count of the information provided in futures and options markets. His research has been supported by grants from the National Science Foundation and Chevron Corporation. Professor Smith received B.S. and M.S. degrees in electrical engineering from Stanford University (in 1984 and 1986, respectively) and worked as a management consultant prior to earning his Ph.D. in engineering-economic systems at Stanford in 1990. He has been at the Fuqua School of Business since the fall of 1990, and he received the Outstanding Faculty Award from the daytime M.B.A. students in 1993 and 2000; he has been nominated for teaching awards on several other occasions. He spent the 1998-1999 academic year on sabbatical at Stanford and served as associate dean for the Daytime M.B.A. Program at the Fuqua School of Business from 2000 to 2003.
Terry Surles is currently vice president for the Environment Sector at EPRI. Sector activities include environmental and economic research and policy analysis examining impacts of electricity production, transmission, and use on the environment and public health. Before joining EPRI, Dr. Surles was program manager of Public Interest Energy Research (PIER) and assistant director for science and technology of the California Energy Commission. Dr. Surles was the associate laboratory director for energy programs at Lawrence Livermore National Laboratory, following his time at the California Environmental Protection Agency as deputy secretary for science and technology. Dr. Surles was at Argonne National Laboratory for a number of years, holding several positions in the energy and environmental technology and evaluation area, with his last position being general manager for environmental programs. Dr. Surles holds a B.S. in chemistry from St. Lawrence University and a Ph.D. in chemistry from Michigan State University.
James L. Sweeney is professor and former chair, Department of Engineering-Economic Systems and Operations Research, Stanford University. He has been a consultant, director of the Office of Energy Systems, director of the Office of Quantitative Methods, and director of the Office of Energy Systems Modeling and Forecasting, Federal Energy Administration. At Stanford University, he has been chair, Institute of Energy Studies; director, Center for Economic Policy Research; and director, Energy Modeling Forum. He has served on several NRC committees, including the Committee on the National Energy Modeling System and the Committee on the Human Dimensions of Global Change. He served on the previous Committee on Benefits of DOE’s R&D on Energy Efficiency and Fossil Energy, helping to develop the framework and methodology that the committee applied to evaluating benefits. His research and writings address economic and policy issues important for natural resource production and use; energy markets, including oil, natural gas, and electricity; environmental protection; and the use of mathematical models to analyze energy markets. He has a B.S. degree from MIT and a Ph.D. in engineering-economic systems from Stanford University.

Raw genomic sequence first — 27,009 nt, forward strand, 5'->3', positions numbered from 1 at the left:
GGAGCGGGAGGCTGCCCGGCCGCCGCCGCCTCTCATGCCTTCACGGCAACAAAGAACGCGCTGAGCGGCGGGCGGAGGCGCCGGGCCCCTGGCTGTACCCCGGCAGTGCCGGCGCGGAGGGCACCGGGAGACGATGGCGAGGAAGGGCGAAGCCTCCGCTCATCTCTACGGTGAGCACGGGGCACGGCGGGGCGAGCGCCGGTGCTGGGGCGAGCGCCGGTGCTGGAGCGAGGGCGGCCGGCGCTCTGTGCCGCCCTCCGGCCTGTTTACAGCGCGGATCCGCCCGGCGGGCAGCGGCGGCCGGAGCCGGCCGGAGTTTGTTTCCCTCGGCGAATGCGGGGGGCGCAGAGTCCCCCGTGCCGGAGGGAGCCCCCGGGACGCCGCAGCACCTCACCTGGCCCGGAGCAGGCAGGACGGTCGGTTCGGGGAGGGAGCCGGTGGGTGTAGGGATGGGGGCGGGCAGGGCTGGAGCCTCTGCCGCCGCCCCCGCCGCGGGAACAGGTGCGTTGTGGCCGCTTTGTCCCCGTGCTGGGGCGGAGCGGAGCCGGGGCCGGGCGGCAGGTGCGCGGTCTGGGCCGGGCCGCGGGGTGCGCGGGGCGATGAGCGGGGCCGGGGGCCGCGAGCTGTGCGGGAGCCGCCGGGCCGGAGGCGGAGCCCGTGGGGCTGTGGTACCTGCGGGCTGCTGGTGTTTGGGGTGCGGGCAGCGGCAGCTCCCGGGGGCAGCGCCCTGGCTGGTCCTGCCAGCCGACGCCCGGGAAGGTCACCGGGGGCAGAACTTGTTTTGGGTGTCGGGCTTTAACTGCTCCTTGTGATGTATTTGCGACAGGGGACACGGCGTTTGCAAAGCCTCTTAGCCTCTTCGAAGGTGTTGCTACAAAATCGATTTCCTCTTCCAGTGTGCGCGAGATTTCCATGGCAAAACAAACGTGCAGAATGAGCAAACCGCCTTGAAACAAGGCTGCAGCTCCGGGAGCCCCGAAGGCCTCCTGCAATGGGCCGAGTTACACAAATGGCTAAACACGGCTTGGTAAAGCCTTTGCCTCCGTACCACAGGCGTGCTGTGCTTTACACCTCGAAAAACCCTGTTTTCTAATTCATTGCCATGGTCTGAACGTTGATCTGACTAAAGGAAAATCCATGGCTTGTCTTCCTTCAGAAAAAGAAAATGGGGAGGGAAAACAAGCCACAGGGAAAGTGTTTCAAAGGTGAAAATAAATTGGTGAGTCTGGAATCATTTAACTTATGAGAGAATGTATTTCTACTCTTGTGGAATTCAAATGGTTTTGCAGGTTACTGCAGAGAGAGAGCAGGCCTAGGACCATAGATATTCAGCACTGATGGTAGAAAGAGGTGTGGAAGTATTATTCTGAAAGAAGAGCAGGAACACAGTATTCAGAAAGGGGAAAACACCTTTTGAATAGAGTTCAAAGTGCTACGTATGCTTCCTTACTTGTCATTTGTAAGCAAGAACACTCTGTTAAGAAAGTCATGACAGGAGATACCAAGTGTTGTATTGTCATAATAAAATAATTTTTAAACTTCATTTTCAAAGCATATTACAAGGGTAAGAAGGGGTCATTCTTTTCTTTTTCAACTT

John J. Wise (NAE) is retired vice president of research, Mobil Research and Development Corporation. He has also been vice president, Research and Engineering Planning, manager of process and products R&D, manager of exploration and production R&D, director of the Mobil Solar Energy Corporation, and director of the Mobil Foundation. He was on the board of directors of the Industrial Research Institute and was active in the World Petroleum Conference. He was co-chair of the Auto/Oil Air Quality Improvement Research Program. He was co-chair of the NRC Board on Chemical Sciences and Technology. He has served on a number of NRC committees, among them the Committee on Transportation and a Sustainable Environment; the Committee on Science and Technology for Countering Terrorism: Panel on Energy Facilities, Cities, and Fixed Infrastructure; and the Committee on Effectiveness and Impact of Corporate Average Fuel Economy (CAFE) Standards. He served on the previous NRC Committee on Benefits of DOE R&D on Energy Efficiency and Fossil Energy. Dr. Wise has expertise in petroleum exploration and production, petroleum products, including the effects of fuels and engines on emissions, petroleum refining, synthetic fuels manufacture, and R&D management. He received a B.S. in chemical engineering from Tufts University and a Ph.D. in chemistry from MIT.